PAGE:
Family seems important to you. When you think of family, living or passed, does anyone in particular come to mind that you’d want to spend more time with?
My paternal grandmother, [Eva]. She passed away last May and it wasn’t until her funeral that I learned how truly powerful and impactful she was in lifting her family out of poverty. My dad and her were on a first name basis, and it makes me wonder what she sacrificed as a working parent that attributed to that. My dad grew up poor in Mississippi and not a lot has changed there as far as economic opportunity, growth and racism. But again, I would say my grandmother because of how amazing it was to hear stories [during her funeral] about all the things she did, but it also answered so many questions that I was afraid to ask when I was young. You don’t wanna pry, [but] if I could talk to her now, I’d love to know what inspired and motivated her. Obviously, being a mother was part of that, but it wasn’t just that; it was her sisters, her family, a lot of things.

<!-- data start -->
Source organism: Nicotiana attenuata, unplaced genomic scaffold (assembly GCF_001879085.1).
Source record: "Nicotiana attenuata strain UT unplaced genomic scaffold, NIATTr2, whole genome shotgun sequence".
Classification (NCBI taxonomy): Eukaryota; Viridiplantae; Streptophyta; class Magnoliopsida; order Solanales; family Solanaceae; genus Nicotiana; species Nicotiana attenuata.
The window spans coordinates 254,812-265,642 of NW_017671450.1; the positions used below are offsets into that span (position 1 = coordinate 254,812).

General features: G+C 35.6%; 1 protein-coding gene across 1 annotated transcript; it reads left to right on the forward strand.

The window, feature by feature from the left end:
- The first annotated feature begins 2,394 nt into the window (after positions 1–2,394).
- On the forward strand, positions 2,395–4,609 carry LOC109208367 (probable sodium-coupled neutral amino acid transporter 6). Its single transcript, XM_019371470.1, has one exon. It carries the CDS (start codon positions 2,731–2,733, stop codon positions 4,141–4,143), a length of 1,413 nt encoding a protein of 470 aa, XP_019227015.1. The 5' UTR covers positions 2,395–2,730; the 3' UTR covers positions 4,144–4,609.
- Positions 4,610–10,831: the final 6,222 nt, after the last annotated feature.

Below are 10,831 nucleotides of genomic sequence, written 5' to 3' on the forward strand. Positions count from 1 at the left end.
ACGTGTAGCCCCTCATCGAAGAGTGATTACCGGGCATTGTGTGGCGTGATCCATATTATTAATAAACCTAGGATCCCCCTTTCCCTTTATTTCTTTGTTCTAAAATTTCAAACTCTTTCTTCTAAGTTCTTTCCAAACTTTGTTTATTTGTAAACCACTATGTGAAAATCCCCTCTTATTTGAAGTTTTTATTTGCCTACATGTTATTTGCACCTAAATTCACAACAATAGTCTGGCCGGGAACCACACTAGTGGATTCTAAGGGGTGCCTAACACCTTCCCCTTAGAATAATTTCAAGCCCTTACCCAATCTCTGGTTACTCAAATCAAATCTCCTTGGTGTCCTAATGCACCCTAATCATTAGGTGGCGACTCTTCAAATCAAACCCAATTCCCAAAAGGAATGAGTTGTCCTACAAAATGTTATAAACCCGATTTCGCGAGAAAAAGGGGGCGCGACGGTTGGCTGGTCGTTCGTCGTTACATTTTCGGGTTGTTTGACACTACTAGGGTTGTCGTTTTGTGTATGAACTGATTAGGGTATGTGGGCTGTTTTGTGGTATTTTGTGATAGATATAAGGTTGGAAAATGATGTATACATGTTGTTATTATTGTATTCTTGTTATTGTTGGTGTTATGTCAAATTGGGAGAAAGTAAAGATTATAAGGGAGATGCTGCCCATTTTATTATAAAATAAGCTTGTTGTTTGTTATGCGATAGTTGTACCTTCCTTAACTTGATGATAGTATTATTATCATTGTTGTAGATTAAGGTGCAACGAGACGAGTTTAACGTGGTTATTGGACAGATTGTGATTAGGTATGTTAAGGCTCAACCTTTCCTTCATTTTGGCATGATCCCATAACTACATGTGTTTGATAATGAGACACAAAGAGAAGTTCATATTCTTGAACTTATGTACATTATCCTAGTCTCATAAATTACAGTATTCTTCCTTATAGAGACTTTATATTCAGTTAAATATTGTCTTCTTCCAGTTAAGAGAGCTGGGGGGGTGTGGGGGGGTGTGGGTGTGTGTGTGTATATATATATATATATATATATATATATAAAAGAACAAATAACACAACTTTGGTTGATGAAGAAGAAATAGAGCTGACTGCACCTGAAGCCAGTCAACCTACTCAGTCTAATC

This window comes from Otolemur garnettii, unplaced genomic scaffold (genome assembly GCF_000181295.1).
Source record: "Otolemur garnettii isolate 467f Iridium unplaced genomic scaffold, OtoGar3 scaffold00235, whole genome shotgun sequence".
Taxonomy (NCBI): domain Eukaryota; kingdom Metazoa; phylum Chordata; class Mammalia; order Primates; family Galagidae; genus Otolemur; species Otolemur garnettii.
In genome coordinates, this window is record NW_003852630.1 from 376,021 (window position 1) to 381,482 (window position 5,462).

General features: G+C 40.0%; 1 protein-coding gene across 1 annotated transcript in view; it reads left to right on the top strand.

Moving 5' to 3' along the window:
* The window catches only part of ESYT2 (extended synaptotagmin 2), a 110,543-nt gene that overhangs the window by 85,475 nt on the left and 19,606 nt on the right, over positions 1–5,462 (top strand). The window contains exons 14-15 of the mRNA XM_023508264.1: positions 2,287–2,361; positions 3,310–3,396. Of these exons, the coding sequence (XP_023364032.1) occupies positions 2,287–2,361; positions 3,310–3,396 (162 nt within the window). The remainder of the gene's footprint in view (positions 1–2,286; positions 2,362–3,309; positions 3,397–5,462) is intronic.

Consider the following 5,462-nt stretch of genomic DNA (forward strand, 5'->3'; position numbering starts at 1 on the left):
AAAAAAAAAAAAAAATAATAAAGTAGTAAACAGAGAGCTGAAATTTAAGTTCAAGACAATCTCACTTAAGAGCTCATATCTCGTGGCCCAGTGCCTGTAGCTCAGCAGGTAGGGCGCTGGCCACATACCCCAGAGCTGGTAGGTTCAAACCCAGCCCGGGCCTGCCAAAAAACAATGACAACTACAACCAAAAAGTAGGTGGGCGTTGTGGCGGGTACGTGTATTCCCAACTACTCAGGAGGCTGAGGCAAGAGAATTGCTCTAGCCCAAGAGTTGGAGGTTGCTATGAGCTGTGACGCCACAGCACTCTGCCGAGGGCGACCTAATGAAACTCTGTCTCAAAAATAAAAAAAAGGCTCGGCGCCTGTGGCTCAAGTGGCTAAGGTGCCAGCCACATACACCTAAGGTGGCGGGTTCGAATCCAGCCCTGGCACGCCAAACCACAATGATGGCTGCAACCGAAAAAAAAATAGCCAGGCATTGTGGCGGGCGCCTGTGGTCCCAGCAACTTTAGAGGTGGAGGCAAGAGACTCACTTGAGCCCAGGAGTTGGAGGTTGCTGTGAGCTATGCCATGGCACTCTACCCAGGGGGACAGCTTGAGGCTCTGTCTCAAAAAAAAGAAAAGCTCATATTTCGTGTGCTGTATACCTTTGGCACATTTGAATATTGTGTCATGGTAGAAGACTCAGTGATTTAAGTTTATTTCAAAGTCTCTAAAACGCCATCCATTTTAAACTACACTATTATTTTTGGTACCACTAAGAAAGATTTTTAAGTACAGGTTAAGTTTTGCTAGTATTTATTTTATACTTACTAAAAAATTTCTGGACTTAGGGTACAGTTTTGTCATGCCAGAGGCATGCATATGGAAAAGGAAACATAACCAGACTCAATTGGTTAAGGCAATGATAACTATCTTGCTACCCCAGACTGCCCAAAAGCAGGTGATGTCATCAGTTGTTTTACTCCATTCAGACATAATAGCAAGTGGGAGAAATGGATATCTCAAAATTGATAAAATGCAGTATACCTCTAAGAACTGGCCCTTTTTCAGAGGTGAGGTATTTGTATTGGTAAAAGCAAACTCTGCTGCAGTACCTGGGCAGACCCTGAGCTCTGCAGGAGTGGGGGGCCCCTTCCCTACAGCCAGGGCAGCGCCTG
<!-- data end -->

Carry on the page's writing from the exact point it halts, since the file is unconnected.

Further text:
Let’s talk about your involvement with Stonewall Sports.
I’m the City Commissioner at Stonewall Sports. I’m in charge of sports and programs, and I work with the Mecklenburg Parks and Recreation Department securing spaces for events. The [organization] name pays homage to the Stonewall Riots that launched the LGBT rights movement.